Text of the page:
The Oregon (Oswego) Furnace is the only surviving charcoal iron furnace in the western United States.
On January 26, 1864, Henry Dodge Green bought four acres for the Oregon Iron Company smelter site. On February 23/24, 1865, prompted by the earlier discovery of iron ore in the Tualatin Valley, the Oregon Iron Co. was incorporated. Within two years the first blast furnace on the west coast was built, patterned after the arched furnaces common in northwestern (Salisbury) Connecticut. Other companies such as the Oswego Iron Company and the Oregon Iron and Steel Company (OI&S) followed. These companies were intent on making Oswego into the "Pittsburgh of the West".
On April 1, 1866, George Wilbur from Connecticut contracted to build Oregon Iron Co. furnace. In 1867, the case of Oswego Milling Co. v. Oregon Iron Co. dealt with the Water rights dispute per dam on west end of "Sucker" Lake (now Oswego Lake).
In 1877, the case of Oswego Iron Co. (Samuel H. Brown, Ernest W. Crichton) v. Oregon Iron Co. dealt with the Foreclosure of Oregon Iron Co. Assets auctioned to Brown & Crichton. On March 8, 1878, Oswego Iron Company was incorporated by Brown & Crichton (Oregon Iron Co. assets from sheriff's auction).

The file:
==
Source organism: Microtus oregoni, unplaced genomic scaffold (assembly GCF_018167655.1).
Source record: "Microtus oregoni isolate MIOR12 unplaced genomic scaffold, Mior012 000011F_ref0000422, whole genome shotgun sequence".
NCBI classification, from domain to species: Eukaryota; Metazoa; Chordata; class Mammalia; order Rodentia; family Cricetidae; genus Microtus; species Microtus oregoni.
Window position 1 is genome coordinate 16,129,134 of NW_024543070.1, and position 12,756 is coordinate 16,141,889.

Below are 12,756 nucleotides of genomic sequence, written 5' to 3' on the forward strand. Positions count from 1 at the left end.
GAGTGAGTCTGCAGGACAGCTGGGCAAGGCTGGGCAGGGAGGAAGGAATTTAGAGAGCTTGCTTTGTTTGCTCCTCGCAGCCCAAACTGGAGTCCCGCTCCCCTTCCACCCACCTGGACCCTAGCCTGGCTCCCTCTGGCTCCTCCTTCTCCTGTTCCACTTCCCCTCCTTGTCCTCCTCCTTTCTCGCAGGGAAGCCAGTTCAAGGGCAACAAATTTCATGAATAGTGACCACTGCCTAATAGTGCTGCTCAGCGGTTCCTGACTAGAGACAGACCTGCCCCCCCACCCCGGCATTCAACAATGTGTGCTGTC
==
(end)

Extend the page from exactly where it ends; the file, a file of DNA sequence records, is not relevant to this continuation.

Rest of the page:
In 1879, Bishop Scott sold 446 acre parcel to Oswego Iron Co. (Brown & Crichton). In 1880, Oswego Iron Co. sold to Simeon Gannett Reed (Oregon Iron & Steel Co.). In April 22, 1882, Oregon Iron & Steel was incorporated.
The Portland and Willamette Valley Railroad (P&WVR) arrived in Oswego in 1886/1887. A seven-mile-long line provided Oswego with a direct link to Portland (Elk Rock) (Closely held by Oregon Iron & Steel principals). Prior to this, access to Oswego was limited to primitive roads and river boats. The railroad's arrival promoted residential development along its path, which enabled the town to grow beyond its industrial roots.
In 1888, the Second Smelter, Oregon Iron & Steel Co. was operational (furnace blown in October). By 1890, the industry had the capacity to produce 12,305 tons of pig iron, and at its peak provided employment to around 300 men. The success of this industry greatly stimulated the development of Oswego, which by this time had four general stores, a bank, two barber shops, two hotels, three churches, nine saloons, a drugstore, and even an opera house.
However, the continued expansion of the National freight railroad system gave easy local access to cheaper and higher quality iron from the Great Lakes region. This ultimately led to Oswego industry's demise. In 1894, the Second Smelter, Oregon Iron & Steel Co. was closed. Oregon Portland Cement Co. bought the second smelter site in 1916.
Instructions for logging waymark: A photograph is required of you (or your GPS receiver, if you are waymarking solo) and the place.